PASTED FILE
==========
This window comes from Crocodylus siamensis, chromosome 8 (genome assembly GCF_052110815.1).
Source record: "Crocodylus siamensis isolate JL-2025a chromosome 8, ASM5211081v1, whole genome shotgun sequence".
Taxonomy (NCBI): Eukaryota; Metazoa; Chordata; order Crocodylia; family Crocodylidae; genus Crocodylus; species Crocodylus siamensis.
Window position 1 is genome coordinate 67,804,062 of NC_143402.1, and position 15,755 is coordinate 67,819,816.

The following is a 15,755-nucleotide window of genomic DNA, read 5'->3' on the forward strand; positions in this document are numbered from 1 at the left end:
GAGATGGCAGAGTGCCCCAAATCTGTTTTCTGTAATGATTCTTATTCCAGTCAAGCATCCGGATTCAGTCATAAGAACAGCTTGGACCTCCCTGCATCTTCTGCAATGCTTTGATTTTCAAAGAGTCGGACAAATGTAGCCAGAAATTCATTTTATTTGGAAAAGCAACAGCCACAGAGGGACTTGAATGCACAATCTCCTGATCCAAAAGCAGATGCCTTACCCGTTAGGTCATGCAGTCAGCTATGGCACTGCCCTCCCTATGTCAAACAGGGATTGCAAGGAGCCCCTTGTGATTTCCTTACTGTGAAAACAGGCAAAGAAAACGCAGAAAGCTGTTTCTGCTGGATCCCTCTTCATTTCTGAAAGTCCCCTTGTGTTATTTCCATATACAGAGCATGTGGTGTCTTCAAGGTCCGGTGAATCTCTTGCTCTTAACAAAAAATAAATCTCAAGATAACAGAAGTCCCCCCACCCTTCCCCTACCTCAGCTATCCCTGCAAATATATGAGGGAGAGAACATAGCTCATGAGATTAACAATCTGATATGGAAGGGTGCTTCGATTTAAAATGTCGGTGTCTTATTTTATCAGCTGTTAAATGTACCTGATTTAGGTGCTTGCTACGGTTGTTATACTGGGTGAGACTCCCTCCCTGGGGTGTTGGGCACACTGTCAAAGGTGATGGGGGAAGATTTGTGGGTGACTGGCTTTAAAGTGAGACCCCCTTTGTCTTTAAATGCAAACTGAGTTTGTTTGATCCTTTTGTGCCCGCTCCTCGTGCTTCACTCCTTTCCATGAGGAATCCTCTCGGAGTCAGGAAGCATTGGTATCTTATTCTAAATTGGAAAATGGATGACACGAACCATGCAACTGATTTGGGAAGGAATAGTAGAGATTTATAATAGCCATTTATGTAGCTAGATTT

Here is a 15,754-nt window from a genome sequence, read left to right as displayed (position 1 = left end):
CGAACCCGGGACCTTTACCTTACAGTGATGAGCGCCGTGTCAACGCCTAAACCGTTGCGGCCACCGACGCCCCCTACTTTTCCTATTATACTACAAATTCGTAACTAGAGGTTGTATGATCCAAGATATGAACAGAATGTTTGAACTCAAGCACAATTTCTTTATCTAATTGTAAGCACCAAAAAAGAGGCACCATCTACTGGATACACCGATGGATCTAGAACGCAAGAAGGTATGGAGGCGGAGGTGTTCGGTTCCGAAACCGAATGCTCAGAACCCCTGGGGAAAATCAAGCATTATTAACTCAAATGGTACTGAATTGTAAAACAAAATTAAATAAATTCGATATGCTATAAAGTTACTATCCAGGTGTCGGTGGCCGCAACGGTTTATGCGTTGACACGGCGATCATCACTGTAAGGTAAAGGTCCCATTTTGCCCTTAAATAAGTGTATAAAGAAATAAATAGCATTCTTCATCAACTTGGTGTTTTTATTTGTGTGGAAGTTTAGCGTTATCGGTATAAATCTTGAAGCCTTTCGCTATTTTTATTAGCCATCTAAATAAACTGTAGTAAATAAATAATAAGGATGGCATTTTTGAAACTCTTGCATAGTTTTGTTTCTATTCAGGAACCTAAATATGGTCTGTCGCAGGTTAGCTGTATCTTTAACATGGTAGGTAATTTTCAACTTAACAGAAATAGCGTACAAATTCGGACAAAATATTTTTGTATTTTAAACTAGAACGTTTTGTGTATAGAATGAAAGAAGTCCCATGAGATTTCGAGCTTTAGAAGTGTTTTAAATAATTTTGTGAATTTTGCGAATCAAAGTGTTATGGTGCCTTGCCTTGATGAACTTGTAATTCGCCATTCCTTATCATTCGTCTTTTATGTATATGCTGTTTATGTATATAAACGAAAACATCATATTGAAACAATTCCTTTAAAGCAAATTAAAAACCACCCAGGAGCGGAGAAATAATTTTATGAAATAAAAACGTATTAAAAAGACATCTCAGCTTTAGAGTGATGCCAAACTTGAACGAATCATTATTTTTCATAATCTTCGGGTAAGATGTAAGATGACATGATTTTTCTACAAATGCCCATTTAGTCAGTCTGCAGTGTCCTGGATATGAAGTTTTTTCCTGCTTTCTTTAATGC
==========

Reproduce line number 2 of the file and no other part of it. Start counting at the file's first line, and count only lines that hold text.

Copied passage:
Source record: "Crocodylus siamensis isolate JL-2025a chromosome 8, ASM5211081v1, whole genome shotgun sequence".